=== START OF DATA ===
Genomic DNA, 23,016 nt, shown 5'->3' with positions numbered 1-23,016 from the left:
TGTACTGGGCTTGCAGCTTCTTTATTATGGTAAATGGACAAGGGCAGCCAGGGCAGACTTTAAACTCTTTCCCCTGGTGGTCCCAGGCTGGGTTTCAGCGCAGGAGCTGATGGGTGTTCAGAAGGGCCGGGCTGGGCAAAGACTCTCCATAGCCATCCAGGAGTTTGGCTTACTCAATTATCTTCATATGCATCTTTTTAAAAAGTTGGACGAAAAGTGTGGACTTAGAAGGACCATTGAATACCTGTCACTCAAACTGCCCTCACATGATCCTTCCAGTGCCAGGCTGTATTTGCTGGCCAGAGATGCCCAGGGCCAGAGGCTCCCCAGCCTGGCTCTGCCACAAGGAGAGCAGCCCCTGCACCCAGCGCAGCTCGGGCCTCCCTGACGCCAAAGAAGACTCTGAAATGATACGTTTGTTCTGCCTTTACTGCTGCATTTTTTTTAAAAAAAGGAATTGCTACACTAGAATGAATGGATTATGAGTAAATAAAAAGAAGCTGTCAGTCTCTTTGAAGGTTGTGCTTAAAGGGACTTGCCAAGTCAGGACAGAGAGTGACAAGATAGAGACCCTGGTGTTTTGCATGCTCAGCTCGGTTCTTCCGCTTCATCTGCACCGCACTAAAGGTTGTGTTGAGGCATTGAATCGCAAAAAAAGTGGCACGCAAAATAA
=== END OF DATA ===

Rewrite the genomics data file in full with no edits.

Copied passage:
Genomic DNA, 23,016 nt, shown 5'->3' with positions numbered 1-23,016 from the left:
TGTACTGGGCTTGCAGCTTCTTTATTATGGTAAATGGACAAGGGCAGCCAGGGCAGACTTTAAACTCTTTCCCCTGGTGGTCCCAGGCTGGGTTTCAGCGCAGGAGCTGATGGGTGTTCAGAAGGGCCGGGCTGGGCAAAGACTCTCCATAGCCATCCAGGAGTTTGGCTTACTCAATTATCTTCATATGCATCTTTTTAAAAAGTTGGACGAAAAGTGTGGACTTAGAAGGACCATTGAATACCTGTCACTCAAACTGCCCTCACATGATCCTTCCAGTGCCAGGCTGTATTTGCTGGCCAGAGATGCCCAGGGCCAGAGGCTCCCCAGCCTGGCTCTGCCACAAGGAGAGCAGCCCCTGCACCCAGCGCAGCTCGGGCCTCCCTGACGCCAAAGAAGACTCTGAAATGATACGTTTGTTCTGCCTTTACTGCTGCATTTTTTTTAAAAAAAGGAATTGCTACACTAGAATGAATGGATTATGAGTAAATAAAAAGAAGCTGTCAGTCTCTTTGAAGGTTGTGCTTAAAGGGACTTGCCAAGTCAGGACAGAGAGTGACAAGATAGAGACCCTGGTGTTTTGCATGCTCAGCTCGGTTCTTCCGCTTCATCTGCACCGCACTAAAGGTTGTGTTGAGGCATTGAATCGCAAAAAAAGTGGCACGCAAAATAA